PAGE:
Feb 19, 2008
AAAS "seas" the future
Oceans were a big feature at the American Association for the Advancement of Science (AAAS) Annual Meeting in Boston - "America's science town" as AAAS president David Baltimore put it. But the news wasn't too positive.
Firstly, Ben Halpern of the University of California, Santa Barbara and colleagues announced their new map of the impact of human activities on the world's oceans. Only 4% showed relatively low effects – mainly around the poles – while more than 40% were heavily impacted.
"All types of human activity are affecting the oceans, not just climate change and fishing," said Halpern. "Our results show that when these and other individual impacts are summed up, the big picture looks much worse than I imagine most people expected. It was certainly a surprise to me."
But while Halpern's map showed that the polar oceans are so far relatively unscathed by man, Richard Aronson of Dauphin Island Sea Lab explained how warming waters may soon enable shell-crushing predators such as crabs and sharks to invade Antarctic ecosystems. Their presence could have a devastating effect on communities that have probably remained unchanged since they evolved in the absence of such predators around 40 million years ago. Alien species have also been entering Antarctic waters through the release of water used as ballast in research and tourist ships.
"Antarctica is the last stand for pristine marine communities," said Aronson. "This is an aesthetic and moral issue – it's about the way we want our planet to look for future generations."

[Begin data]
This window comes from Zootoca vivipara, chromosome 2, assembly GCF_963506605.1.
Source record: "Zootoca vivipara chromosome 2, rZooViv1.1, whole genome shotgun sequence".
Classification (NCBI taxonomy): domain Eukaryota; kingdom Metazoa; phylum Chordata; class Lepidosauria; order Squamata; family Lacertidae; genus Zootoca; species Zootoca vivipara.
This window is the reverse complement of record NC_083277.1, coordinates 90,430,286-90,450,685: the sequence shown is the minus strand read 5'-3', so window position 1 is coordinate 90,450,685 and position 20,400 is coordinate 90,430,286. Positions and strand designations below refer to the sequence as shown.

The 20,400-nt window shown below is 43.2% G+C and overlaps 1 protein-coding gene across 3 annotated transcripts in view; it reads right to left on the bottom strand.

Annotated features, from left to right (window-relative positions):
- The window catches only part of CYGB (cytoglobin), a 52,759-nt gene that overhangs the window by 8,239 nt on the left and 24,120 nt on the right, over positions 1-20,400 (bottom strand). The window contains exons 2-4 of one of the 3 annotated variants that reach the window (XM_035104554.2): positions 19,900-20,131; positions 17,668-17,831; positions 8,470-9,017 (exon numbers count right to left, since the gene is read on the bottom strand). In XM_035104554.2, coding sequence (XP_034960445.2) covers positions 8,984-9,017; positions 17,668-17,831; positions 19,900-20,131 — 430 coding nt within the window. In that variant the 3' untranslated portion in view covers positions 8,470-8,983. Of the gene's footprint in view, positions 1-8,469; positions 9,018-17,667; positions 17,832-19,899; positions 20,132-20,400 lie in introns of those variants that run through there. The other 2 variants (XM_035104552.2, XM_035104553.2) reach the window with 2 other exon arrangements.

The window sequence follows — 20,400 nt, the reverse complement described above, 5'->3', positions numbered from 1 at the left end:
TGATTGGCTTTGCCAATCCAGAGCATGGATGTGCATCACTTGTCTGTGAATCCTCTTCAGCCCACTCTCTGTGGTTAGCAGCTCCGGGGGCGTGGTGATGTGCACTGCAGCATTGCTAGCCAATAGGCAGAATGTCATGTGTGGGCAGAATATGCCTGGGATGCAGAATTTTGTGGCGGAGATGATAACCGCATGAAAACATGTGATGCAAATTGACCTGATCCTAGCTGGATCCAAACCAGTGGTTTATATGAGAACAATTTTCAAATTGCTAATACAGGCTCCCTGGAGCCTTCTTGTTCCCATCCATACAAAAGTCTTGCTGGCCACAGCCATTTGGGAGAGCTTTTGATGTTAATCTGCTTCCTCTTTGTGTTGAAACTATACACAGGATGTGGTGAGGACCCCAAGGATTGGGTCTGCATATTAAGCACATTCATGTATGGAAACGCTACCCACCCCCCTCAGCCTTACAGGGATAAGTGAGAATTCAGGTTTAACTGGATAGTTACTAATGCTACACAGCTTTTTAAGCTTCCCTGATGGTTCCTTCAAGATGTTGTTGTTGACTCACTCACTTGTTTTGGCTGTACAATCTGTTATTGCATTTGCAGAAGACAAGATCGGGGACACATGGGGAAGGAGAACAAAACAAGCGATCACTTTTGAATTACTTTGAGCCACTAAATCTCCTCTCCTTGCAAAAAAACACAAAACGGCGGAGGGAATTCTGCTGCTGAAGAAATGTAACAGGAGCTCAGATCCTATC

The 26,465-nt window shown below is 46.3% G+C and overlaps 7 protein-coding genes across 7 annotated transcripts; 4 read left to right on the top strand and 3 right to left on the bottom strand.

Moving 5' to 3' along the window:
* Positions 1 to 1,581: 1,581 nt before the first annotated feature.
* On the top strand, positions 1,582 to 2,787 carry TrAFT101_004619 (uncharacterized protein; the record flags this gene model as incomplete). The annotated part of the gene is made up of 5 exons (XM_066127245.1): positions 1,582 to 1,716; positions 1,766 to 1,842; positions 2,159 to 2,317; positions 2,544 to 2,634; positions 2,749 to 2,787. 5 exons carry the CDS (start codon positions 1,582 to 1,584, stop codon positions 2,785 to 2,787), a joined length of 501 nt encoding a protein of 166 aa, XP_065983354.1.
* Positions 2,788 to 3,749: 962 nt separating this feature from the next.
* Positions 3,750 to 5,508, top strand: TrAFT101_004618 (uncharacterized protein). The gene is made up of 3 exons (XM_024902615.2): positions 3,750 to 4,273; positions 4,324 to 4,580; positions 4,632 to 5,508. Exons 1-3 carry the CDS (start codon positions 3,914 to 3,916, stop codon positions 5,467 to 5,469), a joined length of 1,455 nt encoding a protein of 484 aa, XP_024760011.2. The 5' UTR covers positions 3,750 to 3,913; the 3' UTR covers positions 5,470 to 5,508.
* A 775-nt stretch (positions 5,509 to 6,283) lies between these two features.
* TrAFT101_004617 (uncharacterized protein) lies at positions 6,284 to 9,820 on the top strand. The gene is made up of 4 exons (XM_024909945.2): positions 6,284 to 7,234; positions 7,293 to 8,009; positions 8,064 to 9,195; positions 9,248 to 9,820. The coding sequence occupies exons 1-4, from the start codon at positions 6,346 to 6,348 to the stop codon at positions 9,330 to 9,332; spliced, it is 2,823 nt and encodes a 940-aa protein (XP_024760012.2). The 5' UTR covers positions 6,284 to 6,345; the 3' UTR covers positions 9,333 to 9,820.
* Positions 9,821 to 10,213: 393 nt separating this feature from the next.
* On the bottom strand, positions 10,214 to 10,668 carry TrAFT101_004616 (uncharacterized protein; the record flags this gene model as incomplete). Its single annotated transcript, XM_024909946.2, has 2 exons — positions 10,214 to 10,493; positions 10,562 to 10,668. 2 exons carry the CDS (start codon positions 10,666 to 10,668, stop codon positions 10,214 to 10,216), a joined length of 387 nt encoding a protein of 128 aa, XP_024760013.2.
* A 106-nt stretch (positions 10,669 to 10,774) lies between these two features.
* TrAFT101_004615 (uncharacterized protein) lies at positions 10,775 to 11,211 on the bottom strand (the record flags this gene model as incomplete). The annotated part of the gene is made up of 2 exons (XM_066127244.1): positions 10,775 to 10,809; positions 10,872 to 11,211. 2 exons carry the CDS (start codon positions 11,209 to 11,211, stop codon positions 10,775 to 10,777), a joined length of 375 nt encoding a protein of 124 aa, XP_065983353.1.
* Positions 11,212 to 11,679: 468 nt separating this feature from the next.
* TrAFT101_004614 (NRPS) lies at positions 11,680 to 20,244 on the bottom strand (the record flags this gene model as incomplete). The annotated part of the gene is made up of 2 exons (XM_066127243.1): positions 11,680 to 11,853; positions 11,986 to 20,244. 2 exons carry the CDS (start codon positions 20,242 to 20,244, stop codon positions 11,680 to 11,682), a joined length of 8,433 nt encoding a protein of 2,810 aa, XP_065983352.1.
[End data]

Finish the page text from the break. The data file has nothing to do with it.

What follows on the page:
As if oceans didn't have enough to contend with from rising temperatures, the increase in carbon dioxide in the atmosphere is leading to acidification of the seas as they absorb more of the gas. This acidification reduces the amount of carbonate available to organisms that need to build a calcium carbonate shell, such as corals, crabs, some plankton, scallops and sea urchins.
Gretchen Hofmann of the University of California, Santa Barbara called this simultaneous acidifying and warming a "double jeopardy". Corals, for example, are being in pulled in two directions – while rising temperatures force them to higher latitudes to avoid effects such as coral bleaching, ocean acidification pushes them back towards the equator as waters nearer the poles tend to contain even less carbonate.
Hofmann has been doing laboratory studies of the effect of changing atmospheric carbon dioxide concentrations on pterapod larvae. When adult, these lentil-sized ocean-dwelling snails are the "potato chips of the ocean" as they form a vital part of the food chain in both Antarctic and Arctic oceans. Hofmann has found that larvae grown under higher carbon dioxide conditions formed shorter and stumpier skeletons. Most worryingly, the organisms were much more sensitive to heat stress than larvae brought up under more normal atmospheres.
In a desperate attempt to find a positive note to end on, the last word from the AAAS meeting must go to Jack Barth of Oregon State University. Given one minute to sum up his views at the end of a symposium on the effects of climate change on the oceans, he said: "Every summer I have a conversation with my father in-law about climate change and we've made remarkable progress."
About the author
Liz Kalaugher is editor of environmentalresearchweb.